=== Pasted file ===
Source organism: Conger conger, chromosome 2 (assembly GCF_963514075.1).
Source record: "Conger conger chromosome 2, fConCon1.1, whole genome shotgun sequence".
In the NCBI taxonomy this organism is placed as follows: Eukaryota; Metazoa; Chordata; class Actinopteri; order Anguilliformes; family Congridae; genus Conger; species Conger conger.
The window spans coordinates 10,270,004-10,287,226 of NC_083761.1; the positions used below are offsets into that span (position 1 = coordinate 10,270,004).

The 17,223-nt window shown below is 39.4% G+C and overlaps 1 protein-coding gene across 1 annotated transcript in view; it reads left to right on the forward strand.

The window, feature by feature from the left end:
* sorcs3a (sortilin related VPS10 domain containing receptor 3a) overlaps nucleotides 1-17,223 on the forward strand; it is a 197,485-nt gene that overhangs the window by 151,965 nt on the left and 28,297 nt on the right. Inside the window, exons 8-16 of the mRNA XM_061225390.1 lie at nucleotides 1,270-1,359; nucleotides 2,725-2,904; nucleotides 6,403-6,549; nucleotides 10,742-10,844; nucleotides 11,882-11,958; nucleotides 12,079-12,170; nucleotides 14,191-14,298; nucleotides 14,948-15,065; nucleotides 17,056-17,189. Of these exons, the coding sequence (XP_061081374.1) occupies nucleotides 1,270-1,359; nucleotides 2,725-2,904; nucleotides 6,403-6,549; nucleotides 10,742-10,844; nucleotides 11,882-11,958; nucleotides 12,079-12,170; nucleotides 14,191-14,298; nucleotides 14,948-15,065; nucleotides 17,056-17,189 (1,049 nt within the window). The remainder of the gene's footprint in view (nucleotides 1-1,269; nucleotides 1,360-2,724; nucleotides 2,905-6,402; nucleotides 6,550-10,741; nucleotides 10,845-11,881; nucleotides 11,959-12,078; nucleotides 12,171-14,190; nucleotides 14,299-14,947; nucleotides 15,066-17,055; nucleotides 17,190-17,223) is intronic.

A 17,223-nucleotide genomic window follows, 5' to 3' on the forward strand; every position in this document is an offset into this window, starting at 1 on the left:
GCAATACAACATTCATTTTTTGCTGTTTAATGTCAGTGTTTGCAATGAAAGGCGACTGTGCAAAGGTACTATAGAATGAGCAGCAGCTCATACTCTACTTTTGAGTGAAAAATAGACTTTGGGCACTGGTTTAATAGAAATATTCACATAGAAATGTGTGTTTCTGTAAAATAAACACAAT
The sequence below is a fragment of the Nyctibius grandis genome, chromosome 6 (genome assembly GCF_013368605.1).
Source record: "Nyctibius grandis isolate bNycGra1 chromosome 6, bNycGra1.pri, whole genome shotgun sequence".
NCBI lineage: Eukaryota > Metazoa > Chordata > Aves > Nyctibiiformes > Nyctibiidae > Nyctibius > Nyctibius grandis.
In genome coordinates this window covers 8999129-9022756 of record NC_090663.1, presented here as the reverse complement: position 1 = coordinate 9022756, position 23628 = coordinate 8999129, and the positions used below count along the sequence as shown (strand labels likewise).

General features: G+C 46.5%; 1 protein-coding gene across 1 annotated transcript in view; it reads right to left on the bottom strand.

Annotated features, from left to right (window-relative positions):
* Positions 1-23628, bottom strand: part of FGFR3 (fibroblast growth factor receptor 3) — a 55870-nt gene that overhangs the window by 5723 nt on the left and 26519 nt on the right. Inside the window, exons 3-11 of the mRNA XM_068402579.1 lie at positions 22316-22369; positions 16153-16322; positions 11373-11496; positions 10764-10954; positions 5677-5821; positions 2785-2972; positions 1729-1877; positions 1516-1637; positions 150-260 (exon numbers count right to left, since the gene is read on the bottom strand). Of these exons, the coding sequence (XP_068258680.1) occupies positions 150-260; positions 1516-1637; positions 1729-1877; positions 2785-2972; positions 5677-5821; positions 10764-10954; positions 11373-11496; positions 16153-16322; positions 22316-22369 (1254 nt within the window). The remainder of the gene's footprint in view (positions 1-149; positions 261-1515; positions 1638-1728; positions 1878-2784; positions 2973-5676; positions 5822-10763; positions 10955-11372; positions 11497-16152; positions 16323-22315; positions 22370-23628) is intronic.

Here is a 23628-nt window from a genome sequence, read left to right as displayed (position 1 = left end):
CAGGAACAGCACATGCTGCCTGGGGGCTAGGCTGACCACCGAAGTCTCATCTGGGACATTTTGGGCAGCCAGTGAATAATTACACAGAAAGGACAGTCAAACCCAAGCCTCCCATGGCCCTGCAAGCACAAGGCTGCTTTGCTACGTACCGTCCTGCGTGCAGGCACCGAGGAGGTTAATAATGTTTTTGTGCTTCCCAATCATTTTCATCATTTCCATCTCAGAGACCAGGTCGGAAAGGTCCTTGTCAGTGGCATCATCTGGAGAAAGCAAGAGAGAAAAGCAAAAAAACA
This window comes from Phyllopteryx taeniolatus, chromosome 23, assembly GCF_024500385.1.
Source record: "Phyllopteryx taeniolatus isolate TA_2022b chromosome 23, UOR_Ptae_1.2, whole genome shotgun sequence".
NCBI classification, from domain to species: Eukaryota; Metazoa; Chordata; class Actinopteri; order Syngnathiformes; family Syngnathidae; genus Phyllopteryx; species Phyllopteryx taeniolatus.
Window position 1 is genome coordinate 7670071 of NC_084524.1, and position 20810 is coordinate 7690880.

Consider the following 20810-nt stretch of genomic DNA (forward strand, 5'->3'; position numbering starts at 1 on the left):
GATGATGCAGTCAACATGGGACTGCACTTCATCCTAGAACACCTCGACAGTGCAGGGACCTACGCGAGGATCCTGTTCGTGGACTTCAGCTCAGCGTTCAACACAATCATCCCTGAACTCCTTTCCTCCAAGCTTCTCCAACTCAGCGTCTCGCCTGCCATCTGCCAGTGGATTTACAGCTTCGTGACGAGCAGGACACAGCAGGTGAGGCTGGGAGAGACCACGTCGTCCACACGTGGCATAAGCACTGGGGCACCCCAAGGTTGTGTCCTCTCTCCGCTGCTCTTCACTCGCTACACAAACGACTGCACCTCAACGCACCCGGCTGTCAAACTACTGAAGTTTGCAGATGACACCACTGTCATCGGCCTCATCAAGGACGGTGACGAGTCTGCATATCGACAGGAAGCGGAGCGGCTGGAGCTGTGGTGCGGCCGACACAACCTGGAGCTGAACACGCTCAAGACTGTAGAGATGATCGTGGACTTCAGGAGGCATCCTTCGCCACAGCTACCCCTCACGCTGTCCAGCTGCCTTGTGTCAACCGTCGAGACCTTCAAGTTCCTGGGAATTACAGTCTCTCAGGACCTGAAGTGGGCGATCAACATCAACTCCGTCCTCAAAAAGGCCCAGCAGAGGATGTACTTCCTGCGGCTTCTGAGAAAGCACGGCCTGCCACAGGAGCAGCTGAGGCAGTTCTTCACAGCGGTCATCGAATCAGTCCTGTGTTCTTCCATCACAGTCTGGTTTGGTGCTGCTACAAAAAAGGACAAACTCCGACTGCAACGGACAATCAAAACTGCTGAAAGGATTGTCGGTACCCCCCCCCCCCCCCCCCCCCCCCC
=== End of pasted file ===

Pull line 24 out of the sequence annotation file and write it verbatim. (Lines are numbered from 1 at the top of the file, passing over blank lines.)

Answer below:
GATGATGCAGTCAACATGGGACTGCACTTCATCCTAGAACACCTCGACAGTGCAGGGACCTACGCGAGGATCCTGTTCGTGGACTTCAGCTCAGCGTTCAACACAATCATCCCTGAACTCCTTTCCTCCAAGCTTCTCCAACTCAGCGTCTCGCCTGCCATCTGCCAGTGGATTTACAGCTTCGTGACGAGCAGGACACAGCAGGTGAGGCTGGGAGAGACCACGTCGTCCACACGTGGCATAAGCACTGGGGCACCCCAAGGTTGTGTCCTCTCTCCGCTGCTCTTCACTCGCTACACAAACGACTGCACCTCAACGCACCCGGCTGTCAAACTACTGAAGTTTGCAGATGACACCACTGTCATCGGCCTCATCAAGGACGGTGACGAGTCTGCATATCGACAGGAAGCGGAGCGGCTGGAGCTGTGGTGCGGCCGACACAACCTGGAGCTGAACACGCTCAAGACTGTAGAGATGATCGTGGACTTCAGGAGGCATCCTTCGCCACAGCTACCCCTCACGCTGTCCAGCTGCCTTGTGTCAACCGTCGAGACCTTCAAGTTCCTGGGAATTACAGTCTCTCAGGACCTGAAGTGGGCGATCAACATCAACTCCGTCCTCAAAAAGGCCCAGCAGAGGATGTACTTCCTGCGGCTTCTGAGAAAGCACGGCCTGCCACAGGAGCAGCTGAGGCAGTTCTTCACAGCGGTCATCGAATCAGTCCTGTGTTCTTCCATCACAGTCTGGTTTGGTGCTGCTACAAAAAAGGACAAACTCCGACTGCAACGGACAATCAAAACTGCTGAAAGGATTGTCGGTACCCCCCCCCCCCCCCCCCCCCCCCC